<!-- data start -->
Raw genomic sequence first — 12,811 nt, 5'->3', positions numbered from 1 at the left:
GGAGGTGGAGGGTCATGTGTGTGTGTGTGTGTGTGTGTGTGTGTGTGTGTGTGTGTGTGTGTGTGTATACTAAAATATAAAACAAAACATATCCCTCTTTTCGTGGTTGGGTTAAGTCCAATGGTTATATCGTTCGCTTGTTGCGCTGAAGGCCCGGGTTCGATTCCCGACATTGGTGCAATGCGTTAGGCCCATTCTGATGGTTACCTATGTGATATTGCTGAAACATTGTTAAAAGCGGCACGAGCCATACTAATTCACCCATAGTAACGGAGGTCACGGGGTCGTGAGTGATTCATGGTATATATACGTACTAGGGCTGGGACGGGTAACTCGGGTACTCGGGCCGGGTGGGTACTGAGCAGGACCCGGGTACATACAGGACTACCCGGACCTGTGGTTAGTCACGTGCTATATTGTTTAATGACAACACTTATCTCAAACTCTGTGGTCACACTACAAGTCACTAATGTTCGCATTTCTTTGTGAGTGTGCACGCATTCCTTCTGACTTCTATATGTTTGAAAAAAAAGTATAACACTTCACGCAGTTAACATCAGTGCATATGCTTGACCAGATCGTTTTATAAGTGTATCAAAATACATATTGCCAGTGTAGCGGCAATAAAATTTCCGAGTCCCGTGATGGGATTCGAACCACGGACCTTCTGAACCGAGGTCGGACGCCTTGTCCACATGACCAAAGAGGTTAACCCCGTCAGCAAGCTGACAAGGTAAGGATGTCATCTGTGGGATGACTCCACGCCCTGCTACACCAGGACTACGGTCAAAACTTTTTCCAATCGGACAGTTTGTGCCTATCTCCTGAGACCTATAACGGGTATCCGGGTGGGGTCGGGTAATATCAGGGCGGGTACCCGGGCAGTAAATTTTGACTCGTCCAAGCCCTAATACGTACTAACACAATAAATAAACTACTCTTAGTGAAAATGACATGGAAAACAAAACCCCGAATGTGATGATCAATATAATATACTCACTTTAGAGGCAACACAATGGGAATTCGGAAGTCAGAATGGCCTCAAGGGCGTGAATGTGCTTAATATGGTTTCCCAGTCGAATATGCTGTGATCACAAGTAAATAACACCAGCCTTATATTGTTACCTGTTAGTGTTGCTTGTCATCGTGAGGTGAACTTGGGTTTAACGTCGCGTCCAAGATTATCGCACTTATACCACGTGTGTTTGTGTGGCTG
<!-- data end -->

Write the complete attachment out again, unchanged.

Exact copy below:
Raw genomic sequence first — 12,811 nt, 5'->3', positions numbered from 1 at the left:
GGAGGTGGAGGGTCATGTGTGTGTGTGTGTGTGTGTGTGTGTGTGTGTGTGTGTGTGTGTGTGTGTATACTAAAATATAAAACAAAACATATCCCTCTTTTCGTGGTTGGGTTAAGTCCAATGGTTATATCGTTCGCTTGTTGCGCTGAAGGCCCGGGTTCGATTCCCGACATTGGTGCAATGCGTTAGGCCCATTCTGATGGTTACCTATGTGATATTGCTGAAACATTGTTAAAAGCGGCACGAGCCATACTAATTCACCCATAGTAACGGAGGTCACGGGGTCGTGAGTGATTCATGGTATATATACGTACTAGGGCTGGGACGGGTAACTCGGGTACTCGGGCCGGGTGGGTACTGAGCAGGACCCGGGTACATACAGGACTACCCGGACCTGTGGTTAGTCACGTGCTATATTGTTTAATGACAACACTTATCTCAAACTCTGTGGTCACACTACAAGTCACTAATGTTCGCATTTCTTTGTGAGTGTGCACGCATTCCTTCTGACTTCTATATGTTTGAAAAAAAAGTATAACACTTCACGCAGTTAACATCAGTGCATATGCTTGACCAGATCGTTTTATAAGTGTATCAAAATACATATTGCCAGTGTAGCGGCAATAAAATTTCCGAGTCCCGTGATGGGATTCGAACCACGGACCTTCTGAACCGAGGTCGGACGCCTTGTCCACATGACCAAAGAGGTTAACCCCGTCAGCAAGCTGACAAGGTAAGGATGTCATCTGTGGGATGACTCCACGCCCTGCTACACCAGGACTACGGTCAAAACTTTTTCCAATCGGACAGTTTGTGCCTATCTCCTGAGACCTATAACGGGTATCCGGGTGGGGTCGGGTAATATCAGGGCGGGTACCCGGGCAGTAAATTTTGACTCGTCCAAGCCCTAATACGTACTAACACAATAAATAAACTACTCTTAGTGAAAATGACATGGAAAACAAAACCCCGAATGTGATGATCAATATAATATACTCACTTTAGAGGCAACACAATGGGAATTCGGAAGTCAGAATGGCCTCAAGGGCGTGAATGTGCTTAATATGGTTTCCCAGTCGAATATGCTGTGATCACAAGTAAATAACACCAGCCTTATATTGTTACCTGTTAGTGTTGCTTGTCATCGTGAGGTGAACTTGGGTTTAACGTCGCGTCCAAGATTATCGCACTTATACCACGTGTGTTTGTGTGGCTG